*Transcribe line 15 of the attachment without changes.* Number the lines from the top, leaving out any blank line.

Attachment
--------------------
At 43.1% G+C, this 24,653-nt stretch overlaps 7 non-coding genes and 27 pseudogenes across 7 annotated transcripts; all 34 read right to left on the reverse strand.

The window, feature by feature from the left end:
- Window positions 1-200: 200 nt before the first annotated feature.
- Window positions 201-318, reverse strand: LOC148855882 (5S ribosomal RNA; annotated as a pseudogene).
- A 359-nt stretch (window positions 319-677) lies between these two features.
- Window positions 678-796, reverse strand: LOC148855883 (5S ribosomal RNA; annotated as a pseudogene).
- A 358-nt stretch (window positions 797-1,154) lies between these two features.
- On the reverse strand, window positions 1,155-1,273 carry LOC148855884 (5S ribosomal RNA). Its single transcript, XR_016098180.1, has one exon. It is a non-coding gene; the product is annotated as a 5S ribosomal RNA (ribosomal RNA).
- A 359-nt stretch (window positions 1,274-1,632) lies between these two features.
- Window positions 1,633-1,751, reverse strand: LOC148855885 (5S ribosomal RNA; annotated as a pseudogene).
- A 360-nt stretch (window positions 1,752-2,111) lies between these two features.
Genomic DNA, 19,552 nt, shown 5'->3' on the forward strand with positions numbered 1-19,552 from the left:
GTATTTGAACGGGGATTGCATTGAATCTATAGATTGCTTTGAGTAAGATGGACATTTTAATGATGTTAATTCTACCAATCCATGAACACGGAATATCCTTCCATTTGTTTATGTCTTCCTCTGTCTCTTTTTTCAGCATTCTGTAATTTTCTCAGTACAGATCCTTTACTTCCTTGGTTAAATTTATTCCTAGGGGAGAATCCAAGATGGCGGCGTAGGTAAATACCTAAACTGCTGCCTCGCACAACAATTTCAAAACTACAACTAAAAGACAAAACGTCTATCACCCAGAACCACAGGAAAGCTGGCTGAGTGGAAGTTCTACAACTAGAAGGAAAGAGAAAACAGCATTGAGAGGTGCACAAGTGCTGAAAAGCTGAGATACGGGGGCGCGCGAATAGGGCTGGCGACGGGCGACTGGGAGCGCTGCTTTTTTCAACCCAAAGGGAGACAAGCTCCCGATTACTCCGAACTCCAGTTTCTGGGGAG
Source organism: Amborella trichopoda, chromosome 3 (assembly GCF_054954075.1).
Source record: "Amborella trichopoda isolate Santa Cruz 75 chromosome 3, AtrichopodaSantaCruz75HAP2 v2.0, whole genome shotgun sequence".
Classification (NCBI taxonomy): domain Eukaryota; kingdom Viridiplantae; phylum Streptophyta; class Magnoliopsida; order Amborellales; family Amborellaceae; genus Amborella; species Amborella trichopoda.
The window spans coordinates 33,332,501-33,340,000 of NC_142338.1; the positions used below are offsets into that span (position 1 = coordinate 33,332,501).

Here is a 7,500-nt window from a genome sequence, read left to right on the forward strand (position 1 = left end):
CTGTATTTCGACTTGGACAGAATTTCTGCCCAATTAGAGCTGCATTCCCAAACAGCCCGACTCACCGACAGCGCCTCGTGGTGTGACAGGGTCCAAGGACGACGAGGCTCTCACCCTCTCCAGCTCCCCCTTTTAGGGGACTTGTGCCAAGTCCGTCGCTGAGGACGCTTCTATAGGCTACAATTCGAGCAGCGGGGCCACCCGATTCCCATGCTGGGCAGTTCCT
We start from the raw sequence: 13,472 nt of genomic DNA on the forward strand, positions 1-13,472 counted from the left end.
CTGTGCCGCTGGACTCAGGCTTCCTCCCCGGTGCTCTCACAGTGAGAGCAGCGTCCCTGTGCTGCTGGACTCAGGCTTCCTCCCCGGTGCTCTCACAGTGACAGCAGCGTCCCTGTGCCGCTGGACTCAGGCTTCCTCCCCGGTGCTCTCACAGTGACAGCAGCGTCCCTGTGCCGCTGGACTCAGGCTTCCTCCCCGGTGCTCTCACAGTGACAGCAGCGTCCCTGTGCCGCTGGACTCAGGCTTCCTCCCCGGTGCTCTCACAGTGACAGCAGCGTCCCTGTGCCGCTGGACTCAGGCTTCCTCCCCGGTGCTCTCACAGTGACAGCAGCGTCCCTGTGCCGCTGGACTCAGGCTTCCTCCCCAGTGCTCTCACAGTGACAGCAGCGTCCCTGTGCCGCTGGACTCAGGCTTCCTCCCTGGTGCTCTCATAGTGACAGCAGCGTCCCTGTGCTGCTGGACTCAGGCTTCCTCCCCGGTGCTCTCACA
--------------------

Source record: "Amborella trichopoda isolate Santa Cruz 75 chromosome 3, AtrichopodaSantaCruz75HAP2 v2.0, whole genome shotgun sequence".